You’ve seen a lot of things you weren’t supposed to see.
Some might call you “snoopy.” Others might say you’re “nosy,” but you understand that keeping your eyes open, finding information, and knowing what you’re not supposed to know can sometimes be a good thing. And in the new book “Spy on History: Mary Bowser and the Civil War Spy Ring” by Enigma Alberti & Tony Cliff, sleuthing and snooping can change history.
Bet Van Lew knew that what she was about to ask of Mary Bowser was huge.
Once a slave owned by Bet’s family, Mary had given Bet many things through the years; when Bet freed the Van Lew family’s slaves, Mary kept in touch with her Quaker friend, who had ensured that Mary got a good education. Theirs was a strong bond, but Bet now had a problem.
She was pulling together “a network of spies” to help Union forces in the Civil War. Bet knew that with Mary’s schooling and smarts, Mary would be the right person to gather intelligence inside the Confederate White House, where President Jefferson Davis lived with his family. Bet had to ask for help.
She needed Mary.
Every enslaved person in the South needed Mary.
It would be dangerous. Mary had to keep to herself and pretend that she wasn’t very smart, and that she couldn’t understand writing or maps. She memorized every scrap of information she found, then she snuck the information out of the Davis household and into the hands of the people it would help.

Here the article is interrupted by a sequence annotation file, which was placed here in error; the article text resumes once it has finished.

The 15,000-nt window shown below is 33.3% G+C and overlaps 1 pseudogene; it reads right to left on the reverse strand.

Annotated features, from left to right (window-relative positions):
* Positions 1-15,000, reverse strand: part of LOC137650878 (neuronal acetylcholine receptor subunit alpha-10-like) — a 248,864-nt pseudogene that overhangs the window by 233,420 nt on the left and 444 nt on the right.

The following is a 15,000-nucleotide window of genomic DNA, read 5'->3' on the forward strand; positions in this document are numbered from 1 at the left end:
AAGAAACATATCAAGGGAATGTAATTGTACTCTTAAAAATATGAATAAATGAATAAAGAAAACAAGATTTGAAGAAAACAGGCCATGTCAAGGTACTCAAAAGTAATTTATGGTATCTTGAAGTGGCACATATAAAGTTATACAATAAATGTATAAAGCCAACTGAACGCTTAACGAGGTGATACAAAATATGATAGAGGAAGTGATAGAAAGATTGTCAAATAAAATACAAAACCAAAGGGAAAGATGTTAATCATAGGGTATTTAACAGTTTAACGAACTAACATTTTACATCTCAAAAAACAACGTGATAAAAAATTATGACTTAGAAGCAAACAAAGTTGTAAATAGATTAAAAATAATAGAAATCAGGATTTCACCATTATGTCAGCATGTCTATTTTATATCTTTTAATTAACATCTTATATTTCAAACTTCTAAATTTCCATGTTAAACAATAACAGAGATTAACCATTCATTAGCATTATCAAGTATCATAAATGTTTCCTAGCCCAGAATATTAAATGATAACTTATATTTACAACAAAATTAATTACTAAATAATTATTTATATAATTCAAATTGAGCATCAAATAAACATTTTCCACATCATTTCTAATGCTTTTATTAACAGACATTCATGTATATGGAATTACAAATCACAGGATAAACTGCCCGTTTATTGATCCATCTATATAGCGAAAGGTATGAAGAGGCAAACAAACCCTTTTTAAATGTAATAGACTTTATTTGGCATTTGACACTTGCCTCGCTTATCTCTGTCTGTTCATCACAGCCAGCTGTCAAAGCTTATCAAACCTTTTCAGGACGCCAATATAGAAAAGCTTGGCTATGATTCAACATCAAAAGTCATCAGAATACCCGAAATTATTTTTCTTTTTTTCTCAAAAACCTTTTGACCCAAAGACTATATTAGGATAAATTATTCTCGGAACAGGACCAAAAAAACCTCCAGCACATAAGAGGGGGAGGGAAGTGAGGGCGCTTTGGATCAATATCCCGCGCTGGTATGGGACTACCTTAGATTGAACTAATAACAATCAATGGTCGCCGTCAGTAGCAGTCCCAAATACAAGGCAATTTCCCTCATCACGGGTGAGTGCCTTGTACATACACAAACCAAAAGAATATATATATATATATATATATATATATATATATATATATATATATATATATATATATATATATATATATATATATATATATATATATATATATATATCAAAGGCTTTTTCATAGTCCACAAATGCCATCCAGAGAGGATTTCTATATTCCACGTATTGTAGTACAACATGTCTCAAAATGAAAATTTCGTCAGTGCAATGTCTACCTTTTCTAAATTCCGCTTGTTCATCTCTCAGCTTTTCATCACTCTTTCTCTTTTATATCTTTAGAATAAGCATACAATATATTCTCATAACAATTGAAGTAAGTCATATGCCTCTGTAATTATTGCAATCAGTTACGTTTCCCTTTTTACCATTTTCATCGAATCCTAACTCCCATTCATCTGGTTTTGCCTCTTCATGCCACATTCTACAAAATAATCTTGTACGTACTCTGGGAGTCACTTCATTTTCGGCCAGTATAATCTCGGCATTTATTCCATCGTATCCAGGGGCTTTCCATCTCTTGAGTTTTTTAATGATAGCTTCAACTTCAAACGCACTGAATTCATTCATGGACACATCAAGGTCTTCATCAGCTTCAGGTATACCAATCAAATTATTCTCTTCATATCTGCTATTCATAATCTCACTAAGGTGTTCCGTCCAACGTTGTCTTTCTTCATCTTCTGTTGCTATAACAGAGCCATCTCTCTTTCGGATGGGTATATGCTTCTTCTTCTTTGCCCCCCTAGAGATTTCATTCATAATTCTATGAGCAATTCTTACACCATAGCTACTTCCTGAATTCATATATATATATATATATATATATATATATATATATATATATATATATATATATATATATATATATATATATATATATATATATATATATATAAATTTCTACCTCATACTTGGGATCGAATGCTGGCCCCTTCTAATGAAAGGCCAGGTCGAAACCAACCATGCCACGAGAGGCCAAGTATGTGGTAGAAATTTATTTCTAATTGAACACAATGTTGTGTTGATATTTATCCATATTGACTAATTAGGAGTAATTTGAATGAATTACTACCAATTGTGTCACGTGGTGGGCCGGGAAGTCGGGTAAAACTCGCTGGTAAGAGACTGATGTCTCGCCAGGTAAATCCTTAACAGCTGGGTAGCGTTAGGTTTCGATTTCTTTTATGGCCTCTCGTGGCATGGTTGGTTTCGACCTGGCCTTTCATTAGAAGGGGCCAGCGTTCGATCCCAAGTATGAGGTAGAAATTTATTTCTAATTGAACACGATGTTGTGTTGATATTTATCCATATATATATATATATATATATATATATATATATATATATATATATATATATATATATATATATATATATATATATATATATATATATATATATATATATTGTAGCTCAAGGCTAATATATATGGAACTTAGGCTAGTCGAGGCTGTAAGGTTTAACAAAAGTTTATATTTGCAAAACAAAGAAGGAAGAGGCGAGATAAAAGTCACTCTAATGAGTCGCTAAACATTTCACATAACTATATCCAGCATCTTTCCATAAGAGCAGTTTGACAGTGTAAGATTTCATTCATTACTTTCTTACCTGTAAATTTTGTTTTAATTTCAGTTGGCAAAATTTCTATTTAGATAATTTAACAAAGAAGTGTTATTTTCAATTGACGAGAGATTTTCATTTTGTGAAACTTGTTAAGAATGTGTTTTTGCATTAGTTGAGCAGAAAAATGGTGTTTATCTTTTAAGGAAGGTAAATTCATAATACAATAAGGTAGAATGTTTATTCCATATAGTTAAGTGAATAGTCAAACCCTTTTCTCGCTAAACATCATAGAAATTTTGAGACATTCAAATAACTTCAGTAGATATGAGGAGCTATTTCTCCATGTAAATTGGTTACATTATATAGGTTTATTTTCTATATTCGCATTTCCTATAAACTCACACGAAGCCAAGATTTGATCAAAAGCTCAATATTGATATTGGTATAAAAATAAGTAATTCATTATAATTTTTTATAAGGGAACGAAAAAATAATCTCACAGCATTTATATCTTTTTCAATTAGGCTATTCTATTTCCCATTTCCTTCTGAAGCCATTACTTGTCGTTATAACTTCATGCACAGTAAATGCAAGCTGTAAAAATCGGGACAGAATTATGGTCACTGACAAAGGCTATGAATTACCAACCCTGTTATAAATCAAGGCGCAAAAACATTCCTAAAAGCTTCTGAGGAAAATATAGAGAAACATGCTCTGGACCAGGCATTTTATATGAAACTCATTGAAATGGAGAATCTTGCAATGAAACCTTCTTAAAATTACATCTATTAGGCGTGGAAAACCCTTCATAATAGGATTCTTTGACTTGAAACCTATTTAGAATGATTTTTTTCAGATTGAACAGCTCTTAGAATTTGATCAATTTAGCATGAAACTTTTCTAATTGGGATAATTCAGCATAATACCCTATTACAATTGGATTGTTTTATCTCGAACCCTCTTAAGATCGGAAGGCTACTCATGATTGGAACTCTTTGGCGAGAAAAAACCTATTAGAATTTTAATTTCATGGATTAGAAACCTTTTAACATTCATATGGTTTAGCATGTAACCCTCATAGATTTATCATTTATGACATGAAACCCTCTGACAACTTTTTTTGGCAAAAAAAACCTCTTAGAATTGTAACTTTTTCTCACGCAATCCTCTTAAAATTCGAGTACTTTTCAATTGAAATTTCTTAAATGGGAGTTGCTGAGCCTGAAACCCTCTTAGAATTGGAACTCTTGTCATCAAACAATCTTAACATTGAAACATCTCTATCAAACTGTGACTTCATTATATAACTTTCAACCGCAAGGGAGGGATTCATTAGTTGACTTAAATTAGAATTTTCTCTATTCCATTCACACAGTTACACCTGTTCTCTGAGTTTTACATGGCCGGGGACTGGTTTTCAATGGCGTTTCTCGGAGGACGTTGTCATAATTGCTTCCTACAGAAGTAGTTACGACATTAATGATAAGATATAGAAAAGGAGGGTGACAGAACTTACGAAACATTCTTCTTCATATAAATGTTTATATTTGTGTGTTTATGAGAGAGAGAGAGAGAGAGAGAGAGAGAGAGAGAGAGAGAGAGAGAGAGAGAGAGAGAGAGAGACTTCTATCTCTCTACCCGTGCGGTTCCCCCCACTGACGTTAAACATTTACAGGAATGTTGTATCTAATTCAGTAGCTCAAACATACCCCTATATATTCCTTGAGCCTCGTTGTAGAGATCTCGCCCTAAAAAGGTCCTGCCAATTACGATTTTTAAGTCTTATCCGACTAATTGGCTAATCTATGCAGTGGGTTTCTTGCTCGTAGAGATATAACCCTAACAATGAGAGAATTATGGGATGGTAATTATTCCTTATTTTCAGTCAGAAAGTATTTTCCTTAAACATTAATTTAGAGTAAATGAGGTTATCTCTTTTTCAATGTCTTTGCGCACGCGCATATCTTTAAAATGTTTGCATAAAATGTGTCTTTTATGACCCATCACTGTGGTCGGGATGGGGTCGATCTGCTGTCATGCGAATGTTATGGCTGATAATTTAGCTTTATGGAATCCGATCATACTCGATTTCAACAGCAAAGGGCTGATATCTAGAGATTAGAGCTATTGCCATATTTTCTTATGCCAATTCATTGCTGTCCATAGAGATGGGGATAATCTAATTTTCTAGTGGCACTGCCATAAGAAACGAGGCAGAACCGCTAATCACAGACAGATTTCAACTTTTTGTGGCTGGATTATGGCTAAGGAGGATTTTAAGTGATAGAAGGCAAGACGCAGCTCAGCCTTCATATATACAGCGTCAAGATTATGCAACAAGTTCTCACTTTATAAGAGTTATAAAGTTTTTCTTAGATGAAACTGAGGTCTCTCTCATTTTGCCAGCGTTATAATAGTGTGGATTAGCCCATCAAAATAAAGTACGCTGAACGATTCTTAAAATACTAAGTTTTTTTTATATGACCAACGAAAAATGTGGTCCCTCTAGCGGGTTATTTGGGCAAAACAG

But she had to be very careful: getting caught could mean getting caught by the neck at the end of a rope because the Confederacy was quick to punish spies with death.
Could Mary find the most important clues of all before someone saw her spying?
Loosely based on a real person and a true story, “Spy on History: Mary Bowser and the Civil War Spy Ring” is a story that’s as exciting as they come. I have to admit, I was breathless.
Even though your child might sense that things will resolve positively by the end of this story, authors Enigma Alberti (a “nom de plume”) and Tony Cliff surely raise a kid’s adrenaline with a plot that both thrills and teaches. Yes, part of this tale is fictionalized but Mary – who actually existed, as did all of the people in this story – is a great role model; her bravery, wisdom, and (according to the authors) her smooth transition to post-war life is absolutely inspirational. What will further hold a young reader’s imagination is the mystery woven inside the story itself; there are clues all over this book – even inside the title page! – and a side-story whodunit that’s just plain fun.
This is a great introduction for Civil War buffs-in-the-making, young biography fans, and kids who are just learning to appreciate thrillers as a genre, so get “Spy on History: Mary Bowser and the Civil War Spy Ring.” This is something your 7-to-11-year-old will want to see.